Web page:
Half Lib Dem MPs have opposed Cameron’s plan to end lifetime tenancies

by Stephen Tall on August 9, 2010

The Guardian reports today:

More than half of Liberal Democrat MPs, including two cabinet members and eight junior ministers, are on record as opposing plans by David Cameron to water down security of tenure for new social housing tenants.

The scale of the opposition suggests Simon Hughes, the Lib Dem deputy leader, is speaking for the bulk of the party in opposing the ideas floated by the prime minister.

Cameron suggested the idea of fixed-term tenancies for new tenants last week, and the housing minister, Grant Shapps, continued to defend the plan this weekend, saying lifetime tenancies did not make sense.

The paper’s figures are compiled from a trawl of signatories to parliamentary Early Day Motions backing council house tenants’ rights to lifelone tenancies:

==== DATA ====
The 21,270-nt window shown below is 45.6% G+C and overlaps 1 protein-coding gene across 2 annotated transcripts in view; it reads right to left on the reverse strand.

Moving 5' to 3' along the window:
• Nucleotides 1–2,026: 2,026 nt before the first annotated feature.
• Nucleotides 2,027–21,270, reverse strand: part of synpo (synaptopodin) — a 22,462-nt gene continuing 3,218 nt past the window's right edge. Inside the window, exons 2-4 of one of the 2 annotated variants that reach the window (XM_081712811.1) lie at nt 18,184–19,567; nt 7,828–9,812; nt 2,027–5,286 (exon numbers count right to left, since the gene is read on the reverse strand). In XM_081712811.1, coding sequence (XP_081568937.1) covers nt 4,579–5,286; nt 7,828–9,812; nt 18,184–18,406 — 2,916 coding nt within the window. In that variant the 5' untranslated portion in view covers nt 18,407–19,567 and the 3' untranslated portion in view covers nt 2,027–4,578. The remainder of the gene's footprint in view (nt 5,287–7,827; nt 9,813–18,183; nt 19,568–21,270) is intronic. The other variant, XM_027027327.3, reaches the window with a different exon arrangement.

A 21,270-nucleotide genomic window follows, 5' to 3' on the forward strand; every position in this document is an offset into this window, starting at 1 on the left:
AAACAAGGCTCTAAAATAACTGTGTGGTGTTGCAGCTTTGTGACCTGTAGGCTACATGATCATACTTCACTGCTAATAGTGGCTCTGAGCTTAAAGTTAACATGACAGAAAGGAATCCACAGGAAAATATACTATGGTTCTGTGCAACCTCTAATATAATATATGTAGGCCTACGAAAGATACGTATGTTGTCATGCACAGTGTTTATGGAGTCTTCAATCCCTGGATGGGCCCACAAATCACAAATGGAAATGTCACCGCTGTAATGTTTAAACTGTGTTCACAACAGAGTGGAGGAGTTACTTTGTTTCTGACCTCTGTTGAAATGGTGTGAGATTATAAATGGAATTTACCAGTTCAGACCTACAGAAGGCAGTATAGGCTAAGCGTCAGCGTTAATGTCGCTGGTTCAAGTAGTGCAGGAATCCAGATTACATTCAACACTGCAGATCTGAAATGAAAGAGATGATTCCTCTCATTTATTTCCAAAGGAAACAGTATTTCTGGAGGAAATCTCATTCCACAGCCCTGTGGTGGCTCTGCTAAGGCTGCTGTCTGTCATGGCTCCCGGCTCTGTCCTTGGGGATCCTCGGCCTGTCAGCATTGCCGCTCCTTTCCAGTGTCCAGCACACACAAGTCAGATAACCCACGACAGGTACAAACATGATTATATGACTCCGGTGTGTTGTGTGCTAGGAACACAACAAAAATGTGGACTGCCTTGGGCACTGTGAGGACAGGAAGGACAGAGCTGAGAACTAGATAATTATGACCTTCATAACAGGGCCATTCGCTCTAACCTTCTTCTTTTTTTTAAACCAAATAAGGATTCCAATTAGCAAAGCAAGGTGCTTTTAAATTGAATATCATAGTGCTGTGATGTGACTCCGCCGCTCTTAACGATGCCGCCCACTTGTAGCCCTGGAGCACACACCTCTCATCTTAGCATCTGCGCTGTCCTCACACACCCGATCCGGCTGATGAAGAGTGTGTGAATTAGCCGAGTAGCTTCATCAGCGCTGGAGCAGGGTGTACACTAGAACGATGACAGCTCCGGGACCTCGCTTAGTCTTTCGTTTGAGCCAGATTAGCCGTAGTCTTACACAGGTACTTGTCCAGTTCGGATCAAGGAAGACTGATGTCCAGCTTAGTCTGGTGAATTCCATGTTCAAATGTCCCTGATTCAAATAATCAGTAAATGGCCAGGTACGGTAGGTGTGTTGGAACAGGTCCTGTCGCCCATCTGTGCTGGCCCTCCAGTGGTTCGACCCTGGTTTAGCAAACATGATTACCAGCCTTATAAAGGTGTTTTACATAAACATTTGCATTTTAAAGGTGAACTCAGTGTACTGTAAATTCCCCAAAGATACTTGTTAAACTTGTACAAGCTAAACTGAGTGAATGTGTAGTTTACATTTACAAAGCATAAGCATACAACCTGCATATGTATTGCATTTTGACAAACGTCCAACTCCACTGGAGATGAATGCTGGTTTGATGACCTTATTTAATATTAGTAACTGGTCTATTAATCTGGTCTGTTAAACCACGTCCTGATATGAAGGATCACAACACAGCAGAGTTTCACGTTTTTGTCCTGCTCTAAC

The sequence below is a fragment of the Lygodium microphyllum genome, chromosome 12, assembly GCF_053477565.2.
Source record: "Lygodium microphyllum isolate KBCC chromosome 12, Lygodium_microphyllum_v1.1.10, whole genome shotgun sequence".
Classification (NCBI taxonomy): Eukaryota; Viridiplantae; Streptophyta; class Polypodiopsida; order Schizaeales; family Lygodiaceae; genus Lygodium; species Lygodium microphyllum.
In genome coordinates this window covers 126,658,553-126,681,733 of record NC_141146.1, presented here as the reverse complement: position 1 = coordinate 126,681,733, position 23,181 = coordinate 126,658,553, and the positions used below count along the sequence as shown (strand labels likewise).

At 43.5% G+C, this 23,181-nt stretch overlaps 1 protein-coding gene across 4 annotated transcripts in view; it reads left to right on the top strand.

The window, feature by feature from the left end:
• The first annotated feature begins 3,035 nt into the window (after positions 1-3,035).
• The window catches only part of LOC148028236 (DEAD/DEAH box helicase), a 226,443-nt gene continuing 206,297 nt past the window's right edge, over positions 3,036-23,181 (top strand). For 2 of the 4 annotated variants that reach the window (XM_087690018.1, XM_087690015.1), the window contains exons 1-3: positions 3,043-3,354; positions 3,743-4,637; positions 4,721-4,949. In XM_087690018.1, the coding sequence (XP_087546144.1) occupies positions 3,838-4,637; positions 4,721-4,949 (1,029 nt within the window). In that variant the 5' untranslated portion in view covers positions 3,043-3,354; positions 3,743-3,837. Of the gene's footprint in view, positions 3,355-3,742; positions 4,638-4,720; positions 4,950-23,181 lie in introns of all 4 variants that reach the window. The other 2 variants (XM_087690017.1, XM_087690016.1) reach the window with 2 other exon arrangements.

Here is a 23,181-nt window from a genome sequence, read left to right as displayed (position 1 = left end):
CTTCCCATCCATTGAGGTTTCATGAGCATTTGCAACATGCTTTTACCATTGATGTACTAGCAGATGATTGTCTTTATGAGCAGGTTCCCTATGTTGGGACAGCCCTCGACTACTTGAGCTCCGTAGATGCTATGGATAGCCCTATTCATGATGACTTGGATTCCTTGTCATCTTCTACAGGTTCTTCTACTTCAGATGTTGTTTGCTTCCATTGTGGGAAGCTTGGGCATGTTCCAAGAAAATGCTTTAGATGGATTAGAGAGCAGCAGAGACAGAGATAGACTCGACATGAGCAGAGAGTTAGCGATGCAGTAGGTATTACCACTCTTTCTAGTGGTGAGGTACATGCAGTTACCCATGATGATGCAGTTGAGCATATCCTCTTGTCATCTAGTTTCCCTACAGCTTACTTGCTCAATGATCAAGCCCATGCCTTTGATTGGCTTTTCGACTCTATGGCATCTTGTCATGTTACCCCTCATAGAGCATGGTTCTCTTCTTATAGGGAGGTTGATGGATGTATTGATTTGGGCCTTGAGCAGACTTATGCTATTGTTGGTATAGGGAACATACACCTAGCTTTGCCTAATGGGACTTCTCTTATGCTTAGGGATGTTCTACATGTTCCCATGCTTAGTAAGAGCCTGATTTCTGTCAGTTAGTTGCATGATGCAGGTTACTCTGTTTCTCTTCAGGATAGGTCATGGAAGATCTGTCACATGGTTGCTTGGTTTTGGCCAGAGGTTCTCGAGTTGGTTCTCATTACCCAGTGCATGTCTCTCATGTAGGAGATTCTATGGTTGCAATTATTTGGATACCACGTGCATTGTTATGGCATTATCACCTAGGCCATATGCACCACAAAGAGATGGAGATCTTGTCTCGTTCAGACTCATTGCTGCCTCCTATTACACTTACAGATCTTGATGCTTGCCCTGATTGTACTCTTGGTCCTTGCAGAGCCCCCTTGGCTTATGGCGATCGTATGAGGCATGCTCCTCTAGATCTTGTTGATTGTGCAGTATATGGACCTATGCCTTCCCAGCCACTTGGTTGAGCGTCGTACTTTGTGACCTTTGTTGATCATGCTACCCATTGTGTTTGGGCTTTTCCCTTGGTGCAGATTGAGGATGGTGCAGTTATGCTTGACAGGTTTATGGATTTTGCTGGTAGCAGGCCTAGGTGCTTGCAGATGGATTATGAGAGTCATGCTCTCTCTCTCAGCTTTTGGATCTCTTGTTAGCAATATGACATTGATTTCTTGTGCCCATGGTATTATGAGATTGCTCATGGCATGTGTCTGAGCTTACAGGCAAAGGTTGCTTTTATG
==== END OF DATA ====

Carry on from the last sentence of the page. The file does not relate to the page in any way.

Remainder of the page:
A total of 37 Lib Dem MPs signed an early day motion (EDM) in November 2007 which “actively opposes both the stigmatisation of council housing as housing of last resort and proposals to means test or time-limit secure tenancies”.

Ten of the signatories stood down at the last election but 27 remain in the Commons. Add another five Lib Dem MPs who signed similar motions and defenders of security of tenure account for 32 of the current 57-strong parliamentary party.

Those named as opposing an end to lifelong tenancies include two cabinet ministers, Chris Huhne and Michael Moore, and eight other government ministers: Norman Baker, Jeremy Browne, Paul Burstow, Ed Davey, Lynne Featherstone, Andrew Stunnell, Sarah Teather and Steve Webb.